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It's official. I'm on a mom sabbatical. It's been
over a month since my 8-year-old son went to live full-time with his father
so that I could go back to work and revitalize my exhausted spirit. I'm
surprised how much peace I've been able to enjoy during the last few weeks.
first, I was overwhelmed with not just guilt, but also a sort of strange
emptiness. So much of my identity was drawn from being a mother and so
much of my daily experience had centered around caring for my son that I felt
a little lost. I had allowed my sense of self-worth to become utterly
entangled with my son's accomplishments. I'd been through bouts of very bad
depression (interrupted by less-bad bouts of depression), for a while. And I
desperately needed to get back in touch with who I was.
In the six weeks that my son has been with his
father, I've gotten over the initial discomfort and have allowed the space in
my brain to turn toward some self-care. I've been able to set (and work
toward!) some realistic goals to get out of the mental and financial ruts I've
been in. It's the "before and after" that has helped me see clearly how consuming
modern parenting can be. Toss a child with special needs into the mix of
organized sports, play dates, food allergies, developmental milestones and
parent-participation-required group meetings, and life is nothing but one task
after another after another.
This time away from my son has given me space to think about me for a change. I'm no longer obsessed ...
I've often tried to shake the modern-day curse of
hyper-parenting by reminding myself how little parenting I had. With two
parents that were drug addicted and an aging grandma who often fell asleep
before the sun set, for the most part I raised myself. Yes, I had rules to
abide by and expectations to fulfill, plus the moral reach of religion served
to rein me in, somewhat, as a teen. But I was often on my own.
I used public
transportation regularly and played outdoors and in the homes of my neighbors.
I spent countless unsupervised hours at the local pool during the summer and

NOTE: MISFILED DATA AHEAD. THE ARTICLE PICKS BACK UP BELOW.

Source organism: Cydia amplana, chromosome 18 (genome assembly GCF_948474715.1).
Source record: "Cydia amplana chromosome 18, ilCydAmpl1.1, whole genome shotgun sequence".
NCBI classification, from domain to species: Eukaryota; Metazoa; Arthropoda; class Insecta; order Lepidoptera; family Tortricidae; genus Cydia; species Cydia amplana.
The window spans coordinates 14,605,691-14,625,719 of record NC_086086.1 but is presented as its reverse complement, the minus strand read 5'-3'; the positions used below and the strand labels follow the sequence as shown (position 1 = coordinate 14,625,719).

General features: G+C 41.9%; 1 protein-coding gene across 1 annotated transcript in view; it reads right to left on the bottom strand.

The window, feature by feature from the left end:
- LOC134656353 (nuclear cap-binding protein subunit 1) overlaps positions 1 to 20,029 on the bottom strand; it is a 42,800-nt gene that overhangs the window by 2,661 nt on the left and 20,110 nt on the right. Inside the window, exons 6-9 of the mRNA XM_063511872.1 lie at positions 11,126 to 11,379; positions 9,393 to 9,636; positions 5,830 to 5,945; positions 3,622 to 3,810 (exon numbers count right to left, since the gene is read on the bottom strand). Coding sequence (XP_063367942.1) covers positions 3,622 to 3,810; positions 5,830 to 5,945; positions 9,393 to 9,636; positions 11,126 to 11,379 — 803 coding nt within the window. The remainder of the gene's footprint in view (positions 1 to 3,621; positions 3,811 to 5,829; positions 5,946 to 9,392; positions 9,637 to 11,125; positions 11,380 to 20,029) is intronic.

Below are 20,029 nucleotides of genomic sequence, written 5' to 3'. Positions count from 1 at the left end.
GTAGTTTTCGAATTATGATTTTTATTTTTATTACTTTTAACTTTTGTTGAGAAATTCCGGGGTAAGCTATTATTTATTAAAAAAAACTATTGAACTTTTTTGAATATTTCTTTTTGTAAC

walked the streets of my neighborhood after dark. I'm talking Watts, OK? I
remind myself of this as a way to recall what humans are made of. We have an ability
to adjust and thrive. And while today's parents wouldn't dream of sending their
child off on a public bus, I feel like it's important to give my son some
freedom. I'd like him to discover the independent, curious spirit I was able to
develop as a child and made me a confident and resourceful adult.
This time away from
my son has given me space to think about me for a change. I'm no longer
obsessed about his odd passion for guns (toys, of course) and if that means he
will grow up to be a murderer. I have not once thought about if he's wiping
himself correctly after using the bathroom (OK I thought about it just now).
But for the most part, my thoughts are streamlined and simple. What time do I
need to get up to be at work? What shall I do with the unstructured time I have
today? And finally, I notice how relaxed I am and how good that feels.
I know I'm fortunate to have an ex-husband who
didn't hesitate when I asked for assistance. In the last several weeks he has
not made one parenting request of me. He only says he wants me to feel better.
He's taking care of all of our son's needs, and that's no small task because the
summer schedule is pretty demanding. I am grateful, and I have every confidence
based upon my son's joy levels when I see him, which is about once a week, that
he's being well-loved by his dad. And it's a great joy to say that during my
much-needed mom sabbatical, I get to be well-loved by me.